Trump Aides Look To Discredit Anthony Fauci
MANDEL NGAN/AFP via Getty Images

Donald Trump’s close advisers have reportedly undermined Anthony Fauci, M.D., the country’s top infectious disease expert. According to The New York Times, details were provided anonymously to various news outlets about statements Fauci made in regard to the coronavirus pandemic. The information was intended to paint an unflattering picture of the expert and his knowledge of the sometimes fatal illness as the country grapples with a surge in coronavirus cases.

The statement released by a White House official noted that  “several White House officials are concerned about the number of times Dr. Fauci has been wrong on things.” The statement, first shared with the Washington Post, also included a lengthy list of remarks Fauci had made about the virus that we now know to be inaccurate. They include his initial take on mask wearing and his reassurances that people should continue to live life as normal prior to the pandemic being labeled a national emergency.

Fauci has always maintained that the information given to the public is formed by what is known, but could change due the novel nature of the virus. Still, advisers attempted to discredit him and blame Fauci’s lack of information on the impeached president’s botched response to the pandemic. 

Donald Trump and Anthony Fauci
WASHINGTON, DC – APRIL 05: U.S. President Donald Trump and Anthony Fauci, director of the National Institute of Allergy and Infectious Diseases, hold a press briefing with members of the White House Coronavirus Task Force on April 5, 2020 in Washington, DC. On Friday, the Centers for Disease Control and Prevention issued a recommendation that all Americans should wear masks or cloth face coverings in public settings. (Photo by Sarah Silbiger/Getty Images)

A White House official who spoke to The New York Times on the condition of anonymity insisted that the administration was not looking to discredit Dr. Fauci, but instead remind the public of his record. Some speculate that the decision to do so comes in hopes of bolstering Trump’s flailing re-election campaign.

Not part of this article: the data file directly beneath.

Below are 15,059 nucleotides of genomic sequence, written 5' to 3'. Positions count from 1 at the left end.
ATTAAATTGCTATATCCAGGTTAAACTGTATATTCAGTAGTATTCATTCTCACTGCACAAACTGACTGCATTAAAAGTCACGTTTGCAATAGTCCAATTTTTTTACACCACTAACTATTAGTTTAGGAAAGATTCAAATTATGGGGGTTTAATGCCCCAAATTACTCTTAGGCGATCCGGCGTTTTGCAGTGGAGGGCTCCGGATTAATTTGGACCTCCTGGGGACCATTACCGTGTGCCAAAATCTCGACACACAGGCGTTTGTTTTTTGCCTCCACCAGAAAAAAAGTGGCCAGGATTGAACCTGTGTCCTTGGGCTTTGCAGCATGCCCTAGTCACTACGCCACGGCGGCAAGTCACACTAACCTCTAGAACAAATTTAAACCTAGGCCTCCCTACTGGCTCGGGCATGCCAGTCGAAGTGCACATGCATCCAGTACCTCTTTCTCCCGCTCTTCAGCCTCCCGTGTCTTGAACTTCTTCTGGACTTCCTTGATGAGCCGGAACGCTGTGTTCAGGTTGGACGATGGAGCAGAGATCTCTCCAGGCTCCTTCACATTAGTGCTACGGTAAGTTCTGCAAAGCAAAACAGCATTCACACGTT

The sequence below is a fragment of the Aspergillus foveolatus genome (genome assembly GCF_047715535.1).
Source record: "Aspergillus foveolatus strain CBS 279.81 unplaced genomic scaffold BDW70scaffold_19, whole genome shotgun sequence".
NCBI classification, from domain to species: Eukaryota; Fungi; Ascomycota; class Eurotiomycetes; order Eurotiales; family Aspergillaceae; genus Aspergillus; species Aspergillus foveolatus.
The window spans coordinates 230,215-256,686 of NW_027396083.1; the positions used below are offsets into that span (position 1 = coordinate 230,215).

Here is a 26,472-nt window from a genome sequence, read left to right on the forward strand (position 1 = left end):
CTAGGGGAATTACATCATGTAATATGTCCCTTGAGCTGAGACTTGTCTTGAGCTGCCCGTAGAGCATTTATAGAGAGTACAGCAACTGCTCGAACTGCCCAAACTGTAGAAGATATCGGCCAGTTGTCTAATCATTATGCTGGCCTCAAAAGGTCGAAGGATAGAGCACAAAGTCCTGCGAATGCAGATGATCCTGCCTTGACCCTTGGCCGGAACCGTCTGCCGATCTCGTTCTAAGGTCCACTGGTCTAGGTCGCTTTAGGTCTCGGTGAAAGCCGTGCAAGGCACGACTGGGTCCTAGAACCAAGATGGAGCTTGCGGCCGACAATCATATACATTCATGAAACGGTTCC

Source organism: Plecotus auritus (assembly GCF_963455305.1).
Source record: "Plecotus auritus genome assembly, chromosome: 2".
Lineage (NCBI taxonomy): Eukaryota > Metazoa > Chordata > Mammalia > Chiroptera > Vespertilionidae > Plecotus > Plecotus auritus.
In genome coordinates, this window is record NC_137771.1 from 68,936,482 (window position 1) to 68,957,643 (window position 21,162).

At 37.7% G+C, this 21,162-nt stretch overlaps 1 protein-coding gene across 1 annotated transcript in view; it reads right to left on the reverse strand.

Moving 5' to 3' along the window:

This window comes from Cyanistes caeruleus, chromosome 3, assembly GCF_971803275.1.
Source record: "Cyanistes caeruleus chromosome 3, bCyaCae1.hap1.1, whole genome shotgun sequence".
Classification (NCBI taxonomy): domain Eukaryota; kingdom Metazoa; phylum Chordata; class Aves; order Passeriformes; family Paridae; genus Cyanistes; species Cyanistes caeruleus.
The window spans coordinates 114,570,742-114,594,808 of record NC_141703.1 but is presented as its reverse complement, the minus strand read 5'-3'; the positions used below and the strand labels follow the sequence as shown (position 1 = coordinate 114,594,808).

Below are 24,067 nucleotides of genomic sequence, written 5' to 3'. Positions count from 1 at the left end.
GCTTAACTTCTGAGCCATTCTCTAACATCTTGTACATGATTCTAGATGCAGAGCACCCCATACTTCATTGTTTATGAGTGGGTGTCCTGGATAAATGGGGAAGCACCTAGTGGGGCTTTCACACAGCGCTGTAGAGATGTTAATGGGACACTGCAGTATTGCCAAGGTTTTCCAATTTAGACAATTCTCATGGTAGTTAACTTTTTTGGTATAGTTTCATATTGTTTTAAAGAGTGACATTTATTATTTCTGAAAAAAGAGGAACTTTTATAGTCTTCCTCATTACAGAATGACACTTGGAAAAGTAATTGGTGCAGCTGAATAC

In the early stages of the pandemic, both Fauci and Trump attempted to downplay any friction or disagreements held between the two men about the handling of the COVID-19 outbreak. But in recent days, the colleagues in the fight to combat the virus have been more outspoken about their opposing views. 

Recently Trump sought to discredit Fauci by telling Sean Hannity that the doctor “is a nice man, but he’s made a lot of mistakes.” In the last week, Fauci has also made statements. He ridiculed Trump’s assertion about testing, calling it a “false narrative.” He also came out against the White House’s push to reopen schools. Reports suggest that the men have not spoken to one another since early June, and that the strained relationship has led to more public disagreements.

If it’s a matter of taking sides, Trump’s advisers have clearly sided with him, but a poll conducted for The New York Times by Siena College last month suggests that they are in the minority. When it comes to who the public trusts more, 67 percent of Americans trusted Dr. Fauci as it relates to the virus. Just 26 percent trusted Trump.

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